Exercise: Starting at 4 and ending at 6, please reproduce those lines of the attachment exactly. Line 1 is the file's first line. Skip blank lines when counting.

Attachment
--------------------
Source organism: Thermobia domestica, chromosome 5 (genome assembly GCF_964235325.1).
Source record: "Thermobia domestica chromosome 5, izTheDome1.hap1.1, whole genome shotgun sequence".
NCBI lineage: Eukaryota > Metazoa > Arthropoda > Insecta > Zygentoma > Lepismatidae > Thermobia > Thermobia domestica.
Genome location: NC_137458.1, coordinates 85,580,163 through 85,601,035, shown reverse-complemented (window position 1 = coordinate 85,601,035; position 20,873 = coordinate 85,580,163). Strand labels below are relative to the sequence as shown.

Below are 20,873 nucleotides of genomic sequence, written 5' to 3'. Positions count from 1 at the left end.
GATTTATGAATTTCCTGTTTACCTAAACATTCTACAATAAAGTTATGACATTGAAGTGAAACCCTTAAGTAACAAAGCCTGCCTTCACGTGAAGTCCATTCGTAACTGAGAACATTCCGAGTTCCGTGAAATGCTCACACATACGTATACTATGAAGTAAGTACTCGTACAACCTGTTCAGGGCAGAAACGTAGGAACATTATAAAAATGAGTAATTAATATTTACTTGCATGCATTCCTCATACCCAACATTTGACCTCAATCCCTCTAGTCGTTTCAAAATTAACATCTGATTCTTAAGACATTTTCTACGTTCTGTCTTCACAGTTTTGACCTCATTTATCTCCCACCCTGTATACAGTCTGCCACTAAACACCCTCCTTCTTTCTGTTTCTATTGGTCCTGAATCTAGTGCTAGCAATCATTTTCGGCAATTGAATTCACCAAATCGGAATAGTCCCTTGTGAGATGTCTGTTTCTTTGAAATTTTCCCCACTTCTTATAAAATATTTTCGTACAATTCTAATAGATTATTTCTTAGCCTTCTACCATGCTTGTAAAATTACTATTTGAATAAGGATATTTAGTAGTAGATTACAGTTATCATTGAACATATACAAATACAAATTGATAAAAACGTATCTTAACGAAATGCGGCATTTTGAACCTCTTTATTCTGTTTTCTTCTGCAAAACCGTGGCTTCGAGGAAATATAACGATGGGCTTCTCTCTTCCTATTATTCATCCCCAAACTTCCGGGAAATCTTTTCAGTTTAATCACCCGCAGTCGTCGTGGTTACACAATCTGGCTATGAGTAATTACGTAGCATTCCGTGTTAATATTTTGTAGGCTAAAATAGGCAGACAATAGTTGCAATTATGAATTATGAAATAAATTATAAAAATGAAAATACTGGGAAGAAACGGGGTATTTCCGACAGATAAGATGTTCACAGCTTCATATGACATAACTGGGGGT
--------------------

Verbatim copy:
Genome location: NC_137458.1, coordinates 85,580,163 through 85,601,035, shown reverse-complemented (window position 1 = coordinate 85,601,035; position 20,873 = coordinate 85,580,163). Strand labels below are relative to the sequence as shown.

Below are 20,873 nucleotides of genomic sequence, written 5' to 3'. Positions count from 1 at the left end.
GATTTATGAATTTCCTGTTTACCTAAACATTCTACAATAAAGTTATGACATTGAAGTGAAACCCTTAAGTAACAAAGCCTGCCTTCACGTGAAGTCCATTCGTAACTGAGAACATTCCGAGTTCCGTGAAATGCTCACACATACGTATACTATGAAGTAAGTACTCGTACAACCTGTTCAGGGCAGAAACGTAGGAACATTATAAAAATGAGTAATTAATATTTACTTGCATGCATTCCTCATACCCAACATTTGACCTCAATCCCTCTAGTCGTTTCAAAATTAACATCTGATTCTTAAGACATTTTCTACGTTCTGTCTTCACAGTTTTGACCTCATTTATCTCCCACCCTGTATACAGTCTGCCACTAAACACCCTCCTTCTTTCTGTTTCTATTGGTCCTGAATCTAGTGCTAGCAATCATTTTCGGCAATTGAATTCACCAAATCGGAATAGTCCCTTGTGAGATGTCTGTTTCTTTGAAATTTTCCCCACTTCTTATAAAATATTTTCGTACAATTCTAATAGATTATTTCTTAGCCTTCTACCATGCTTGTAAAATTACTATTTGAATAAGGATATTTAGTAGTAGATTACAGTTATCATTGAACATATACAAATACAAATTGATAAAAACGTATCTTAACGAAATGCGGCATTTTGAACCTCTTTATTCTGTTTTCTTCTGCAAAACCGTGGCTTCGAGGAAATATAACGATGGGCTTCTCTCTTCCTATTATTCATCCCCAAACTTCCGGGAAATCTTTTCAGTTTAATCACCCGCAGTCGTCGTGGTTACACAATCTGGCTATGAGTAATTACGTAGCATTCCGTGTTAATATTTTGTAGGCTAAAATAGGCAGACAATAGTTGCAATTATGAATTATGAAATAAATTATAAAAATGAAAATACTGGGAAGAAACGGGGTATTTCCGACAGATAAGATGTTCACAGCTTCATATGACATAACTGGGGGT